Donna: In terms of studying vision what can studying the visual systems in these marine animals tell us about either humans or about visual in general?

Dr. Fanny: About humans, probably not so much directly because we have a very well-studied visual system and we know what we see and often we have a bit of biased by that because we have a tendency of thinking that what we see is what other animals see. So, by studying deep sea fish, we try to get a bit out of our own perception and try to picture how those fish – so what is their environment and how they can perceive things. So, example most deep sea fish we don’t have a very acute visual system. So, they don’t see shapes, very defined shapes like we see, but they have a very very sensitive eye, so they can detect the tiniest amount of light that would be in their surroundings, more than us, very quickly, whereas with us, it would be completely dark and I don’t see anything. So, it’s their differences, and the certain type of adaptation that we find in fish later on can be applied to robotics, like to improve our own dim line vision in the army, in [that] there can be a lot of application depending on what we find also.

Donna: So, its potentially to help us see better in the dark?

Dr. Fanny: Could be yeah, definitely.

Donna:  What’s your favorite fact or tidbit that you’ve learned in the course of your research?

Dr. Fanny: I think from these my favorite fact is the interaction that the deep-sea fish have between one another with the bioluminescence, I think is very fascinating and then you have some weird animal facts like some species will be able to eat an animal that is bigger than themselves. The anglerfish male that is tiny and just going to be a little parasite on the female and fuse with the female body and just become a sack of sperm for the female and the female can have a lot of different males attached to her.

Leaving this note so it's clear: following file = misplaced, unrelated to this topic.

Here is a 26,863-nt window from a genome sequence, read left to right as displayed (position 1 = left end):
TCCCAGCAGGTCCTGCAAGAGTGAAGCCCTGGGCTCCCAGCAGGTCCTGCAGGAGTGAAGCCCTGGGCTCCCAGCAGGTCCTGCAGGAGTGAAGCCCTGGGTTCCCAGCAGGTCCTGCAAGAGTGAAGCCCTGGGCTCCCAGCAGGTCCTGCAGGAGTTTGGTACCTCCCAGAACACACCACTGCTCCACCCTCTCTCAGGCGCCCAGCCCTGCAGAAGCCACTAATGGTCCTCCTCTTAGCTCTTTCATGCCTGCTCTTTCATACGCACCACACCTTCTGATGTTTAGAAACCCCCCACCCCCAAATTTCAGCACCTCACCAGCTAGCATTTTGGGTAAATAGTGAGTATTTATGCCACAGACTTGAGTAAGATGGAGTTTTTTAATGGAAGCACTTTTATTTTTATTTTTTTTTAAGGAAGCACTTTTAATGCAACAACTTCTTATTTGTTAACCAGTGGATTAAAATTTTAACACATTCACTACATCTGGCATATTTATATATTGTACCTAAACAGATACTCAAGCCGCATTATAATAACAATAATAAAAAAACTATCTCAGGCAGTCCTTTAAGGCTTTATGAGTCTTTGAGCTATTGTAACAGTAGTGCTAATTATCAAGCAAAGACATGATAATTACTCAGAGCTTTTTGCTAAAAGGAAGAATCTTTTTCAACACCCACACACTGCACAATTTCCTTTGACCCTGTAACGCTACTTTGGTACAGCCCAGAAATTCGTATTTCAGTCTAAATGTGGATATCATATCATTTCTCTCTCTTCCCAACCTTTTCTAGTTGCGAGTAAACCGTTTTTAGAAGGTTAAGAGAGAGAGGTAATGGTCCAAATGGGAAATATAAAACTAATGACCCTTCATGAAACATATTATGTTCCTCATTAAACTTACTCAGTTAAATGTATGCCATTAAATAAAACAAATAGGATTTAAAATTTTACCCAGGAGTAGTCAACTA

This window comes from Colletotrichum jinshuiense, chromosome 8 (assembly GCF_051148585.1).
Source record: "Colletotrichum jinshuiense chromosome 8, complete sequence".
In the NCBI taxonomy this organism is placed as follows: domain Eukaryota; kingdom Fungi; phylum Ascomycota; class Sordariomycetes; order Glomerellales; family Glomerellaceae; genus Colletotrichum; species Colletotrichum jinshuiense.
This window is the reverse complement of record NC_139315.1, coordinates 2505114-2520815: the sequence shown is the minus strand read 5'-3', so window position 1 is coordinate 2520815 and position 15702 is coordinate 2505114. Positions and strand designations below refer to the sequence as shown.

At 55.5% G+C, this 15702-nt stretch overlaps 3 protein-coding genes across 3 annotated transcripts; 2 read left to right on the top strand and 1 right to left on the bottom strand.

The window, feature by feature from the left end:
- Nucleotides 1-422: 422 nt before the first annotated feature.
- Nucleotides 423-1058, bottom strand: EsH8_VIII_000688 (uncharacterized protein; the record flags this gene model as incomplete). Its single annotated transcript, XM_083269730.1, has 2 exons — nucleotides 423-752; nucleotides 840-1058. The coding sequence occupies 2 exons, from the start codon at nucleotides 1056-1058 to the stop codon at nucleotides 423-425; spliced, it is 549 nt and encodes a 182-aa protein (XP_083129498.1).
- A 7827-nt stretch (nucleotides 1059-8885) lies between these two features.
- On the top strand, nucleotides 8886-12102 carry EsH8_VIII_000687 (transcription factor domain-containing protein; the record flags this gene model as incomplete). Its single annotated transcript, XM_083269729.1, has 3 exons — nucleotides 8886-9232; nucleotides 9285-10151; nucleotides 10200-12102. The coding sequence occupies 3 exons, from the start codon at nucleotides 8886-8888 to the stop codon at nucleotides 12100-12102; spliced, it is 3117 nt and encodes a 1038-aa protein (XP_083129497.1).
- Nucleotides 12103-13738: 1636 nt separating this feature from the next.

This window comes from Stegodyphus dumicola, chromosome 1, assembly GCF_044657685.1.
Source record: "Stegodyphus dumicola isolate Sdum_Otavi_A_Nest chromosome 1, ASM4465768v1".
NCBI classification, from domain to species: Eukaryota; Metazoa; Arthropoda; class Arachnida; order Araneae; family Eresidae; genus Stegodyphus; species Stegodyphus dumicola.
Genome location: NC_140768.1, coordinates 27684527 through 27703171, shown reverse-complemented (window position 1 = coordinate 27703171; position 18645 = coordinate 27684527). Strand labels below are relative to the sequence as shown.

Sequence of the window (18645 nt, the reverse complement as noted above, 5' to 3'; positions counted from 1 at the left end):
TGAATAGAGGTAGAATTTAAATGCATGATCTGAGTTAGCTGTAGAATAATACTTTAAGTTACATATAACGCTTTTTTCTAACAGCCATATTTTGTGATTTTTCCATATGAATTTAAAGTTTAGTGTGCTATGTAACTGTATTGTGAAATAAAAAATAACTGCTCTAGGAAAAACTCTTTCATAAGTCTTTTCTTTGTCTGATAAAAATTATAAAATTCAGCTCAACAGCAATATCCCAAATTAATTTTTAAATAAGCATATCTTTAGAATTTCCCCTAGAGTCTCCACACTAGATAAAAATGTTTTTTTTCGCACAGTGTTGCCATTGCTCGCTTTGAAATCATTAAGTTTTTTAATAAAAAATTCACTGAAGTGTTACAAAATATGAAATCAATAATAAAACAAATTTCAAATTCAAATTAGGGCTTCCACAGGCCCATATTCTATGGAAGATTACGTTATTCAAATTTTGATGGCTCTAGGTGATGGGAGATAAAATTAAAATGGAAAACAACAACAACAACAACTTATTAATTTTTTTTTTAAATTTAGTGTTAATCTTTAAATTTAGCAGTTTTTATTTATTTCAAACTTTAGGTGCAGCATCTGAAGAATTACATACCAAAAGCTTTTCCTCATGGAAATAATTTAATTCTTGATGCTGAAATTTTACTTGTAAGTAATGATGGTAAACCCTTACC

Donna: That sounds terrible for the male. [Laughing]

Dr. Fanny: Yeah, it’s not very nice for the male that's for sure, but its yeah the deep sea is fascinating because it’s such an extreme environment this it’s very vast, so big, its dark, cold, lot of pressure and then the deeper you go, it’s a less a biomass you have, the less animal you can see; and the species they had to adapted to like think; “Oh! I might not find my next meal tomorrow I might not eat for two weeks because I might not see a prey in on that amount of time or I might need to find a mate as soon as I see something. I might just keep it for myself because I might not encounter another mate for a very long time.” And, so we have developed this crazy adaptation to survive in this condition and I think that's really, really cool.

Donna: That was Dr. Fanny De Busserolles, discussing lantern fish and the deep sea. Now, back to Professor Justin Marshall, to find out more about his research and upcoming trip.

Justin: We’re very lucky in that we are working with a German ship, the [RV] Sonne which operates in the Pacific and we’re collaborating with German colleagues from the University of Tuebingen. So, Professor Hans-Joachim Wagner is the chief scientist in this expedition. We’re also working with scientist from the University of Western Australia and from England, from London Universities. So, it’s an International team that’s come together and we’re setting sail, although there’s no sails involved, but we’re setting out from WA going across the Indian Ocean to Sri Lanka, sampling animals, having look at how they live along the way and also putting down two different sorts of deep-sea camera, to film the animals doing their natural thing, in their natural habitat, as we go.